Bowery at Midnight (1942)

Genres - Crime  |   Sub-Genres - Crime Thriller  |   Release Date - Oct 30, 1942 (USA)  |   Run Time - 60 min.  |   Countries - United States   |   MPAA Rating - NR
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Review by Craig Butler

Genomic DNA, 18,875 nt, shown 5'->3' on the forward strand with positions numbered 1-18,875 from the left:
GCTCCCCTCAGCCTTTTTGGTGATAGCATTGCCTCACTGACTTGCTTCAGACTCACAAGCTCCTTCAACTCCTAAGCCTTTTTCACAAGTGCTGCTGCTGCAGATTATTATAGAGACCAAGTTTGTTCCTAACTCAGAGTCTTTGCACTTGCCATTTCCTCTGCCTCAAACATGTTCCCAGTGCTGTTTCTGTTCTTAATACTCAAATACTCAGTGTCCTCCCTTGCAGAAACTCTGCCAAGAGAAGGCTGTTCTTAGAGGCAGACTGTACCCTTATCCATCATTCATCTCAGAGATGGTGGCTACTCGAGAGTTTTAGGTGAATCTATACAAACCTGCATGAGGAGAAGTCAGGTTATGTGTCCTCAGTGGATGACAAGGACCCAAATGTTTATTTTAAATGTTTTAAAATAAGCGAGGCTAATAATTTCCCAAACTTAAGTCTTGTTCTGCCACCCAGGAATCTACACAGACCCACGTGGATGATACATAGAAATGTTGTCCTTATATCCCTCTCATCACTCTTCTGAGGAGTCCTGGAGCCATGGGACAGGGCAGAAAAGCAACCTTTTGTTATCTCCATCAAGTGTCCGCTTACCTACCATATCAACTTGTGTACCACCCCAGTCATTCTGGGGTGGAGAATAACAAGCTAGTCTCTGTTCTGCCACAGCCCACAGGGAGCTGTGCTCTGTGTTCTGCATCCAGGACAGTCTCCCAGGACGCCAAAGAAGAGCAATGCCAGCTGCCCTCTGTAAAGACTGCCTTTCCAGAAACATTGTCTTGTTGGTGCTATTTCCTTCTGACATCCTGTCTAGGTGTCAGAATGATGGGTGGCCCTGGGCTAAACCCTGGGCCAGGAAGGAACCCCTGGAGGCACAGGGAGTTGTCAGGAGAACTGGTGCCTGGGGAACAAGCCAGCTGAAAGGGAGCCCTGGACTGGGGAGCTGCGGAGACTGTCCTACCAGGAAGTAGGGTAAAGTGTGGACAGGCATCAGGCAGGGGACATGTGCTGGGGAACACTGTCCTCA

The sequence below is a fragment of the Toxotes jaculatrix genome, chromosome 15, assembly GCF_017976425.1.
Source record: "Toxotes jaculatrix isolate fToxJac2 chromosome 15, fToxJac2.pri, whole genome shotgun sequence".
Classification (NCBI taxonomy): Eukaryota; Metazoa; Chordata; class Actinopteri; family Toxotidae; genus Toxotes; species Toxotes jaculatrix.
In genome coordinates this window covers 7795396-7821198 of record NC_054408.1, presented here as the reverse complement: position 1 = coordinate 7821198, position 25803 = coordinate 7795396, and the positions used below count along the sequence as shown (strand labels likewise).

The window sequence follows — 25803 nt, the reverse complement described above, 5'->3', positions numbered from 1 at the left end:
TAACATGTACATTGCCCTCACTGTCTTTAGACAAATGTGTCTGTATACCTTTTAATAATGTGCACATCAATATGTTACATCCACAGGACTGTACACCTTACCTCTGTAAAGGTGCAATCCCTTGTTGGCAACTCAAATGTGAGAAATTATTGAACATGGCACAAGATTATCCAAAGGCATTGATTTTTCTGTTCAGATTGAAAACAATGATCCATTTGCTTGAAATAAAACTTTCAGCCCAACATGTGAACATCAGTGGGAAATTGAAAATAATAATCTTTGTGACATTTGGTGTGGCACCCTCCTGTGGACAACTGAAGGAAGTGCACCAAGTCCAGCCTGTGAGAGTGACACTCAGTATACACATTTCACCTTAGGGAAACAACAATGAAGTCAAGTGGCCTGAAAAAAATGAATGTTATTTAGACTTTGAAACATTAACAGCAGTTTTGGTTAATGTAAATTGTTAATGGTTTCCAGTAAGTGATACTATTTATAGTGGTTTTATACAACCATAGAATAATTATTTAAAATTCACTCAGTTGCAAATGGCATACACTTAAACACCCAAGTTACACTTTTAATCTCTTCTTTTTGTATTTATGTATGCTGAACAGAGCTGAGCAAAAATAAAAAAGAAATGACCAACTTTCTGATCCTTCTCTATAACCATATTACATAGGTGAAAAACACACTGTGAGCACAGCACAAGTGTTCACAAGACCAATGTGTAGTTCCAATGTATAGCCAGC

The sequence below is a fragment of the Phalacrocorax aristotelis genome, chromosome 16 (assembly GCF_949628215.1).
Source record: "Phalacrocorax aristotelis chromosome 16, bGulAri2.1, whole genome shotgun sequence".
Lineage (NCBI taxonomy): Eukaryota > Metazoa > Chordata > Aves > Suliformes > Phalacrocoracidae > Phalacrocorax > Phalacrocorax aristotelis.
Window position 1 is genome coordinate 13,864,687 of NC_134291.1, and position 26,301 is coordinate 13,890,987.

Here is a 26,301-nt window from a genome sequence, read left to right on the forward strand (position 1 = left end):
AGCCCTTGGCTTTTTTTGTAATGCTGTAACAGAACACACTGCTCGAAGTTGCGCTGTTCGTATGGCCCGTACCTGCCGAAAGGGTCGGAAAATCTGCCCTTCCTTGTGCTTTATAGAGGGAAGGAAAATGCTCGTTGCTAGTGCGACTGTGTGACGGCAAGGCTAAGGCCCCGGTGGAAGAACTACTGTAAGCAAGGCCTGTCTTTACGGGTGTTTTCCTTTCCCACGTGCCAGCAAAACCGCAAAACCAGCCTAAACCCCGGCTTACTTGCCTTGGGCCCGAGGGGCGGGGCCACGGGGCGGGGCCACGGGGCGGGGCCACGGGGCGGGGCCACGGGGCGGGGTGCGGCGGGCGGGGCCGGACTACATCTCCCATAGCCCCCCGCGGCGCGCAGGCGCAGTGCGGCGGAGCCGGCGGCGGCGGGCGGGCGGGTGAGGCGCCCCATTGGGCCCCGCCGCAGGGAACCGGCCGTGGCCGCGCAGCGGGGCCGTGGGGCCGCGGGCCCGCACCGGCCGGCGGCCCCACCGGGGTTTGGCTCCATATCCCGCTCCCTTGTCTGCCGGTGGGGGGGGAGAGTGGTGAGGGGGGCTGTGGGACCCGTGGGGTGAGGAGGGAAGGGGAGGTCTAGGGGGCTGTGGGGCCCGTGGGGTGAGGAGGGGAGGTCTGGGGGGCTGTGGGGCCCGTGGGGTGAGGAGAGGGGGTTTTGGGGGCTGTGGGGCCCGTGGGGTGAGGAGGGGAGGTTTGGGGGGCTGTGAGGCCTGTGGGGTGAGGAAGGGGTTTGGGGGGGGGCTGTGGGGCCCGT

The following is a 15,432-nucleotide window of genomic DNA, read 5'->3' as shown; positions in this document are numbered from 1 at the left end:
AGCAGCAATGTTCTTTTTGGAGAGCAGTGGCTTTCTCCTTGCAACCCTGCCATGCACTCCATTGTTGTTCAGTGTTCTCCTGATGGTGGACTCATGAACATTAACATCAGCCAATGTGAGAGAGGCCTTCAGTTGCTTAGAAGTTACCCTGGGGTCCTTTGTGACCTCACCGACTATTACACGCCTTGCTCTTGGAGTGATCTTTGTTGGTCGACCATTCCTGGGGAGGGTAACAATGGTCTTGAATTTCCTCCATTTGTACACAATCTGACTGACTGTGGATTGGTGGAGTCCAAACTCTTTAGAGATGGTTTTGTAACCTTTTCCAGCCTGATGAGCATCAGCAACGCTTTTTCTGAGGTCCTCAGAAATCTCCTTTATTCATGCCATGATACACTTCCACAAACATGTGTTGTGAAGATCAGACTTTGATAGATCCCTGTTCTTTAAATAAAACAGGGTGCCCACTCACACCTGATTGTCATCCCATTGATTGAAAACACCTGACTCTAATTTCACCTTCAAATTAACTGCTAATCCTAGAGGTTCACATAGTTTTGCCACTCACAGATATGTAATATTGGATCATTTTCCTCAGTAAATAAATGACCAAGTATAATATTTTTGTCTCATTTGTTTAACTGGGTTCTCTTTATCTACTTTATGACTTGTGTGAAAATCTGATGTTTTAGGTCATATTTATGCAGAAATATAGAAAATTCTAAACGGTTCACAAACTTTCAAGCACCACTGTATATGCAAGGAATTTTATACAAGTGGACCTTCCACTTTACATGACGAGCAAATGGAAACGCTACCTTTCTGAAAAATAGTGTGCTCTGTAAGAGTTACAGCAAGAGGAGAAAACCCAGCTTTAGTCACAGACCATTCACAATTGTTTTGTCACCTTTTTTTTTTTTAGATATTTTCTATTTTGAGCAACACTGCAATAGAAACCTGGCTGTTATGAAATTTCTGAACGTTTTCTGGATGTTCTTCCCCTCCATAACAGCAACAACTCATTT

Bowery at Midnight is simply a bad movie, but for those of us who revel in campy horror pics, it's worth watching. Truth to tell, it barely fits into the "horror" genre, placed there mostly because of the presence of the great Bela Lugosi and a Zombie subplot that seems to have been grafted onto the film as a result of Lugois's participation. Otherwise, Bowery is pretty much a crime thriller, albeit not a particularly good or convincing one. Lurid and melodramatic, Bowery's script doesn't make much sense and is totally unbelievable and is filled with wince-inducing dialogue. It does, interestingly, throw in a few tidbits of sociological interest, but the dramatic aspects of the script are strictly from hunger. Wallace W. Fox's direction is of the "get the shot and move on to the next one" variety; it's not good, but it has a certain efficiency and innocence that's some how appealing. The cast handles its cheesy chores in typical fashion, with the exception of Lugosi, who manages to rise above the material, even while playing down to its baser instincts. He makes even the most ludicrous moments enjoyable, and frequently fascinating. Again, Bowery is not anything like a good movie -- but it's much more entertaining than other films that are technically much better.